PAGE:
Job Opportunities with NGOs and Non-Profit Organizations

Many expats would like to work for an NGO or an international non-profit organization in the Netherlands, the majority of which are located in The Hague and Amsterdam. Examples of such employers are: Oxfam Novib, Hivos, International Court of Justice, OPCW, UN, Greenpeace, Human Rights Watch and War Child.
However, due to the fact that subsidies and budgets are being cut, staff turnover is low and the number of available vacancies is currently limited.

Still there is demand for the following experienced professionals:
• Finance professionals
• Fundraisers
• Marketeers (with experience in Direct Marketing and Loyalty programs)
• ICT staff (both entry-level and experienced candidates)
• Scientists and Researchers (agri-food, medical, environment and legal).
So, if this is your background then there are opportunities for you – even if you do not master the Dutch language.

On the other hand the need for HRM, Communication and Administrative staff is very limited, while a command of the Dutch language is required for such positions. Competition from other candidates is tough and without relevant experience you are sure to be turned down for one of these positions. Most successful candidates start in an HRM or Communications position after they have done an internship within the organization.

The position of Program Coordinator has been quite popular these last few years, too. Employers receive many applications upon advertising such a vacancy. However, to stand a chance, you need at least three years of experience, or more – as well as country-specific experience if the position is with a development organization.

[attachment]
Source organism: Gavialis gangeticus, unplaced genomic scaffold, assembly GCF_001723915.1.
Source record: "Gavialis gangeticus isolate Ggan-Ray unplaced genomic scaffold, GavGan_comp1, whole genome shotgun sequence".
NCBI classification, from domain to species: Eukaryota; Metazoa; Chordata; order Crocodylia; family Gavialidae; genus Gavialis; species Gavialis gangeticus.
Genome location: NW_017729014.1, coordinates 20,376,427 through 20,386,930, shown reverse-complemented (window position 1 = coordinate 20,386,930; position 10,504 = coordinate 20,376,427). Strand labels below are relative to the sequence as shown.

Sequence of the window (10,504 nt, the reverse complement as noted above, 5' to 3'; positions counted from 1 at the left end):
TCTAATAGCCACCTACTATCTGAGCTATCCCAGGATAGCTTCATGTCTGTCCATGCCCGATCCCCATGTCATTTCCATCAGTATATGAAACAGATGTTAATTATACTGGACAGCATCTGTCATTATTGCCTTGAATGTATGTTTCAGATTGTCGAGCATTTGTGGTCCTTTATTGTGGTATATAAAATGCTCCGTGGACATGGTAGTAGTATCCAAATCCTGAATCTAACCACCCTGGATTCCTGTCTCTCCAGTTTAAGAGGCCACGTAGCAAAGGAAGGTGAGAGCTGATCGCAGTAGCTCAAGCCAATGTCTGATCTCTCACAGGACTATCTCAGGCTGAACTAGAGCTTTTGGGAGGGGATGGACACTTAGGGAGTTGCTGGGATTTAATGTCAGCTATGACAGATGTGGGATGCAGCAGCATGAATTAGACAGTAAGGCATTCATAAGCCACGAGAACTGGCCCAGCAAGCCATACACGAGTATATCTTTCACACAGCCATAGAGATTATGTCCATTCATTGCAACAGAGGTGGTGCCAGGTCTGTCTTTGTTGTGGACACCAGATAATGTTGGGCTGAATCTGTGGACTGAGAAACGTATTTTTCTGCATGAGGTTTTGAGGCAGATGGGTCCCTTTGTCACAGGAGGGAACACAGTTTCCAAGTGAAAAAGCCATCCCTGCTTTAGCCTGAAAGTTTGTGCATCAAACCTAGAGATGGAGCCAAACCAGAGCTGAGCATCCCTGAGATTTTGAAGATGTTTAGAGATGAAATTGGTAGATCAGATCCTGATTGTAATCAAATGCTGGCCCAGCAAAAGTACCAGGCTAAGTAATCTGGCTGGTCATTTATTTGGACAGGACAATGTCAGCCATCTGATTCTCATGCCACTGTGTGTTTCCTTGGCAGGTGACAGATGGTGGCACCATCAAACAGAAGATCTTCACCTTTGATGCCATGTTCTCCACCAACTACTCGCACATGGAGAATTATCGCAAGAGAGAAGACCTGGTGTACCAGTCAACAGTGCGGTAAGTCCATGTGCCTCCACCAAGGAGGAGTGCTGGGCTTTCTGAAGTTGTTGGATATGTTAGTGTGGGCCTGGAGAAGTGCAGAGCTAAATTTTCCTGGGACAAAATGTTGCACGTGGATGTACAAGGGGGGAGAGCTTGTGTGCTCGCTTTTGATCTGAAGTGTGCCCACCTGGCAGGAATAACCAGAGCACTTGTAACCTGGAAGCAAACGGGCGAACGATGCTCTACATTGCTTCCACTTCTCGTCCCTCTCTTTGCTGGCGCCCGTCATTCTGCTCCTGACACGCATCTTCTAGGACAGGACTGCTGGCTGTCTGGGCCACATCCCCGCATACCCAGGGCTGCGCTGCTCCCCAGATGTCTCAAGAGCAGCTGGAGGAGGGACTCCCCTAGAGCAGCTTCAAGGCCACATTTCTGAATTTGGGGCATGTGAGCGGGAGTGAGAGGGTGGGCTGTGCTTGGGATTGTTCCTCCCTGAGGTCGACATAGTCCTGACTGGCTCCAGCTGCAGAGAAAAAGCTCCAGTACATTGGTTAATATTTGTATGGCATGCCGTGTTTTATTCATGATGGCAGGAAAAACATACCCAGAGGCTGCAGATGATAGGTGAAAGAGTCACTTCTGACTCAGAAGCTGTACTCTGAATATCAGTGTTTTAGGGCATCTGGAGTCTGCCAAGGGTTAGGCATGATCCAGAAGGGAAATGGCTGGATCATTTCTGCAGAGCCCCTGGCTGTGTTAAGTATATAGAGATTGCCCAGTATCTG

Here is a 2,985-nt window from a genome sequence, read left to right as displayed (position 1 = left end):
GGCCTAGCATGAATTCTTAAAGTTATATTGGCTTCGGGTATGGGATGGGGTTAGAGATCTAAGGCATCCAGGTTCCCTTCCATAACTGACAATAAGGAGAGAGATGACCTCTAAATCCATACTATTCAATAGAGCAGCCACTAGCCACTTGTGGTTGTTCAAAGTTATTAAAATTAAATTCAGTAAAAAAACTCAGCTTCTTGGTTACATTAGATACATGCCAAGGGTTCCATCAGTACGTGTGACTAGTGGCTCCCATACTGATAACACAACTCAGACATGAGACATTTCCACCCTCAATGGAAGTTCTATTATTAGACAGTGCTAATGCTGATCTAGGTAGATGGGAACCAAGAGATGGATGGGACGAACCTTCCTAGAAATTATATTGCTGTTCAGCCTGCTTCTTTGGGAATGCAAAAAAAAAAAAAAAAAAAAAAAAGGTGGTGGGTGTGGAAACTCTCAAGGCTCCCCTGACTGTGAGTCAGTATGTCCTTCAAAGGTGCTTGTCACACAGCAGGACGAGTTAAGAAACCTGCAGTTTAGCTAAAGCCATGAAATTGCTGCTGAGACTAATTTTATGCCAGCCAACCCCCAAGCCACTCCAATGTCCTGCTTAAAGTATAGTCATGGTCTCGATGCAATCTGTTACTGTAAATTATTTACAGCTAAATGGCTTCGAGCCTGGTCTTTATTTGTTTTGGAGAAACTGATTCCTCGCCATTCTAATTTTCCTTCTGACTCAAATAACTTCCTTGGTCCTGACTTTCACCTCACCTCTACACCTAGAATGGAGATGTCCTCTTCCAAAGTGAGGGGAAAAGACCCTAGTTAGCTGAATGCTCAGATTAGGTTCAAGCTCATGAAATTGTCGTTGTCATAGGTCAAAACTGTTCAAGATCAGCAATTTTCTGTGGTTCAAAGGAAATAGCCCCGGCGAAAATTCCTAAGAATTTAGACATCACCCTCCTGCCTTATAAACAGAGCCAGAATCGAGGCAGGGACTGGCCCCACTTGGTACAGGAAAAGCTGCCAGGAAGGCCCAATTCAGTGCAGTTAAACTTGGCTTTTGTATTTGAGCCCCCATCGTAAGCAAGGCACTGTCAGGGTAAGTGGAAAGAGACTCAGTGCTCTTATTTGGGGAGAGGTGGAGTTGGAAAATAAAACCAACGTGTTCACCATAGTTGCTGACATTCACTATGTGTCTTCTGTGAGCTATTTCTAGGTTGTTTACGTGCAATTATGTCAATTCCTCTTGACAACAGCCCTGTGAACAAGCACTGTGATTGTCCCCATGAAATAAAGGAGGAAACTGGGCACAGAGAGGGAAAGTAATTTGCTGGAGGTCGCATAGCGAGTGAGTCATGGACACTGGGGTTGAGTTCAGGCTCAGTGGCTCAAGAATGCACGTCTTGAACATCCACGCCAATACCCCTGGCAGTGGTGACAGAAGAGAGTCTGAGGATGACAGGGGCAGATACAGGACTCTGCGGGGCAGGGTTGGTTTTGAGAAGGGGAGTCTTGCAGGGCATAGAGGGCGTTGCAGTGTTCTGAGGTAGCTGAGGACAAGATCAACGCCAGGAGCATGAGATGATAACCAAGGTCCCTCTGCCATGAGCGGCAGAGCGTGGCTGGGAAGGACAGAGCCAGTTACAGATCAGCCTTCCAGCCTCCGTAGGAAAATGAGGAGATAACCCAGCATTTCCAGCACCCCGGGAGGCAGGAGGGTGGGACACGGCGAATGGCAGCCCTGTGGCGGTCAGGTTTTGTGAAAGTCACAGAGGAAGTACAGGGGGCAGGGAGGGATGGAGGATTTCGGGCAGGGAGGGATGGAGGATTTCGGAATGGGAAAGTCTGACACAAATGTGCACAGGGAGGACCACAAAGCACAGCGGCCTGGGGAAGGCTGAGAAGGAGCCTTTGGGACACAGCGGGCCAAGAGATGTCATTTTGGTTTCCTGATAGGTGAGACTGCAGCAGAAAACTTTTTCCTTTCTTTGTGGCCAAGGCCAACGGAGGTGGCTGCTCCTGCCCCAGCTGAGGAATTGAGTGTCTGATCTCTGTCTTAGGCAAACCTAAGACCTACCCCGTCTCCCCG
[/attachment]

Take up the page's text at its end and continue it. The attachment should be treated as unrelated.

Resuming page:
For all other available positions within NGOs and non-profit organizations it is a definite plus if you speak French (besides English), have budgeting experience, and have worked in several countries.

Some expats choose to start out as a volunteer and then try to find a paid job within the organization or in a related organization. In our experience this strategy works in about 30% of the cases we have supported over the last 10 years.

Another way to get into such on organization is to try to find an internship – it is striking how high the number of available internships is with NGOs and non-profit organizations is, in relation to the number of available vacancies. This almost always a sign that the sector (or individual employer) is very popular as a workplace. And it is a sign that competition is tough (expect 100+ candidates for each vacancy). However, your chances of success are limited if you are not a recent graduate, as this is what they prefer for these positions.

Employers prefer full-timers but it is at times possible to find a job for four full days a week with NGOs and non-profit organizations. Should you prefer to work part-time for 10-24 hours per week, then only certain positions within Administrative departments are available, however, keep in mind that these are not positions for which you need at least a bachelor’s degree.

Peter Kranenburg
2011 Autumn

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